State of UP vs Nawab Hussain 1977 SC Case Summary

State of UP vs Nawab Hussain 1977 SC

State of UP vs Nawab Hussain case dealt with whether a decision of the High Court on merits on a certain matter after the contest, in a writ petition under Article 226 of the Constitution, operates as res judicata in a regular suit regarding the same matter between the same parties.

Appeal by the State of UP before the Supreme Court through Special Leave Petition under Article-136 of the Constitution. Leave was granted.

Facts of Nawab Hussain Case:

  • Respondent Nawab Hussain was a Sub-Inspector in UP Police. He was charged under the Prevention of Corruption Act and dismissed from service after due inquiry. The dismissal order was passed by the Deputy Inspector General of Police (DIG Police) and was confirmed by the state government.
  • The respondent filed an appeal against the dismissal. The same was dismissed.
  • He filed a Writ Petition under Article 226 of the Constitution before the Allahabad High Court. His contentions were that it did not afford him a reasonable hearing and opportunity to defend and that his dismissal was mala fide. The HC dismissed the Writ Petition.
  • He then filed a civil suit before the court of civil judge. His contentions were that the Inspector General of Police appointed him and the DIG did not have the power to dismiss him from the service as the DIG was not the appointing authority but was an authority subordinate to IG Police, who appointed him. He argued that his dismissal falls foul of Article 311 (1) of the Constitution of India.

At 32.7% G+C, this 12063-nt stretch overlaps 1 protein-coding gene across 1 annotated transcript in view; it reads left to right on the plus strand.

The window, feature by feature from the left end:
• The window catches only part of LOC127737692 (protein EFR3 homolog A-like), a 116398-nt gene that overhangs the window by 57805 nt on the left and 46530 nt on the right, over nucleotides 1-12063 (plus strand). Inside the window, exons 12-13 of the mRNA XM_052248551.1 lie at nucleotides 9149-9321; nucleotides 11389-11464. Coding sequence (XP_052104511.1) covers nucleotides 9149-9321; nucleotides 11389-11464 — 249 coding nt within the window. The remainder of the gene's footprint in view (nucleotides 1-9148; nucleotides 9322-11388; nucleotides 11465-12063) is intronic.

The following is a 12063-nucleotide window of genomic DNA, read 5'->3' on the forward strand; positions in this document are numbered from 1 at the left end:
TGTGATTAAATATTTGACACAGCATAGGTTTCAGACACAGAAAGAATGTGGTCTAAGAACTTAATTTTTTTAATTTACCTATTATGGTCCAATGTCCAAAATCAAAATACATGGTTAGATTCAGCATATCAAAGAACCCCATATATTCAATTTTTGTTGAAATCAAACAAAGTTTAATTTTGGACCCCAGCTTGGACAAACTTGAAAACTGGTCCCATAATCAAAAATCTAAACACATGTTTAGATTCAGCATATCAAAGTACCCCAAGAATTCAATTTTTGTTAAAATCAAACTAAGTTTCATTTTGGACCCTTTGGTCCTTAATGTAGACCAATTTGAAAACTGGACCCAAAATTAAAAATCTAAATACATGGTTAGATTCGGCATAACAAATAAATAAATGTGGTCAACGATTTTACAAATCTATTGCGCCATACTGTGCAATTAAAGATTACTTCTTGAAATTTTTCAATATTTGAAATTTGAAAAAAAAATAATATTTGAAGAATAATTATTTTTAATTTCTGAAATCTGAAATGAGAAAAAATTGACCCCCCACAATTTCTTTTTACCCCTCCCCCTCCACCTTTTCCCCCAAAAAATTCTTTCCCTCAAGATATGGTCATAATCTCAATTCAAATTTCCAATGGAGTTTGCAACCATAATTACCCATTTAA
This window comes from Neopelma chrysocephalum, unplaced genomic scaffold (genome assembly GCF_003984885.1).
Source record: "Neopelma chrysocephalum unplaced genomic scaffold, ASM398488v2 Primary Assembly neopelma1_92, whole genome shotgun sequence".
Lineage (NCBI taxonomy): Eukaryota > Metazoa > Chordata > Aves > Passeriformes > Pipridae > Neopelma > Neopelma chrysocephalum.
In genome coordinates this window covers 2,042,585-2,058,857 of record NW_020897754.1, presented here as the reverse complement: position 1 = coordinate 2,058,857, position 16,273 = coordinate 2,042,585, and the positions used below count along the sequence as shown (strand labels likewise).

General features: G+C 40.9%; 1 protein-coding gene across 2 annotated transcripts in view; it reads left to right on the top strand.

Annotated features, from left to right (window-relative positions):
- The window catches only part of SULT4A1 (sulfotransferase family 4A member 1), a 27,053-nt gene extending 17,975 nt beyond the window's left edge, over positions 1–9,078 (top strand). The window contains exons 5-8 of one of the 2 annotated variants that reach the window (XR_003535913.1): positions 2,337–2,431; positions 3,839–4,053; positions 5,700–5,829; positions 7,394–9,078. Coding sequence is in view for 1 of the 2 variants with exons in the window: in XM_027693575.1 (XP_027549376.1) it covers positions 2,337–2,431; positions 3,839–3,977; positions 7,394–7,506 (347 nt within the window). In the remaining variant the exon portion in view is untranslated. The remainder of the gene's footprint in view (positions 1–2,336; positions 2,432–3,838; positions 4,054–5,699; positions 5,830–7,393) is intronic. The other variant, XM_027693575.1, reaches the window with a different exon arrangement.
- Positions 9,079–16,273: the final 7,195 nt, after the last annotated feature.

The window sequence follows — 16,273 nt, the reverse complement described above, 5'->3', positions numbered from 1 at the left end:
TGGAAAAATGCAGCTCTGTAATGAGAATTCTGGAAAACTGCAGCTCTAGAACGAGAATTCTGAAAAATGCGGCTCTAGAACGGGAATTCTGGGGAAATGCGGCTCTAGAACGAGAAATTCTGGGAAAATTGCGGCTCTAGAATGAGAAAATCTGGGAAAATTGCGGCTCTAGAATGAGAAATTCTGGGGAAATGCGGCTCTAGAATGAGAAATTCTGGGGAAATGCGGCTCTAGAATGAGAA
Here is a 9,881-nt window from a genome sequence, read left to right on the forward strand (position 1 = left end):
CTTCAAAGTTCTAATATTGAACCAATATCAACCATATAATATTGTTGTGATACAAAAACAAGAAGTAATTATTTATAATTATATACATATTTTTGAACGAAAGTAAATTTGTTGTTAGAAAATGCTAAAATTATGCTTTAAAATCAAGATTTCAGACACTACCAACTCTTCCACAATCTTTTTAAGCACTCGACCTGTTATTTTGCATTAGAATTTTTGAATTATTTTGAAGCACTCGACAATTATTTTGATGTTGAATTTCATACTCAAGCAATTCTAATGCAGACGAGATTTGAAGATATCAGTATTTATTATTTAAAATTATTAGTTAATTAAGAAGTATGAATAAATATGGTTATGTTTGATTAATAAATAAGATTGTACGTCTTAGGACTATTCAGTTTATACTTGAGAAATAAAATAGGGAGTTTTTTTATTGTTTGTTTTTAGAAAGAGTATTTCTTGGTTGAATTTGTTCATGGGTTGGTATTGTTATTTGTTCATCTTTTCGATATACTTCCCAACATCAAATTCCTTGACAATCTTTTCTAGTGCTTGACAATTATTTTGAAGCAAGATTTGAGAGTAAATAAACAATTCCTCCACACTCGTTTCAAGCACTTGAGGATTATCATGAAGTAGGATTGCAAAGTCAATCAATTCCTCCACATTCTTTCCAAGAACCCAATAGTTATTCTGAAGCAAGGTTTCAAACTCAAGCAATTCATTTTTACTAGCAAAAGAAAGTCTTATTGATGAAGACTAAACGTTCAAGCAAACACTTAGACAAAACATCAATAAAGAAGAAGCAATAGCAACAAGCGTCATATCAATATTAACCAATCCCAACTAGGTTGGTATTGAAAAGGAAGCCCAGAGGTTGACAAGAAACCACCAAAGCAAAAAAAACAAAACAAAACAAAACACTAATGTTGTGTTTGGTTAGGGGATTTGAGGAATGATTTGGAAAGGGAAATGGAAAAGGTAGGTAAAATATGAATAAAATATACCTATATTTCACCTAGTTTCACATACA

• Article-311 (1) reads as: 311. Dismissal, removal, or reduction in rank of persons employed in civil capacities under the Union or a State. (1) No person who is a member of a civil service of the Union or an all-India service or a civil service of a State or holds a civil post under the Union or a State shall be dismissed or removed by an authority subordinate to that by which he was appointed.
  • The State of UP repelled his contentions on grounds of constructive res judicata as laid down by Explanation-IV to SECTION11, CPC, 1908. The state argued, “That all the matters in issue, in this case, had been raised or ought to have been raised both in the writ petition and special appeal”.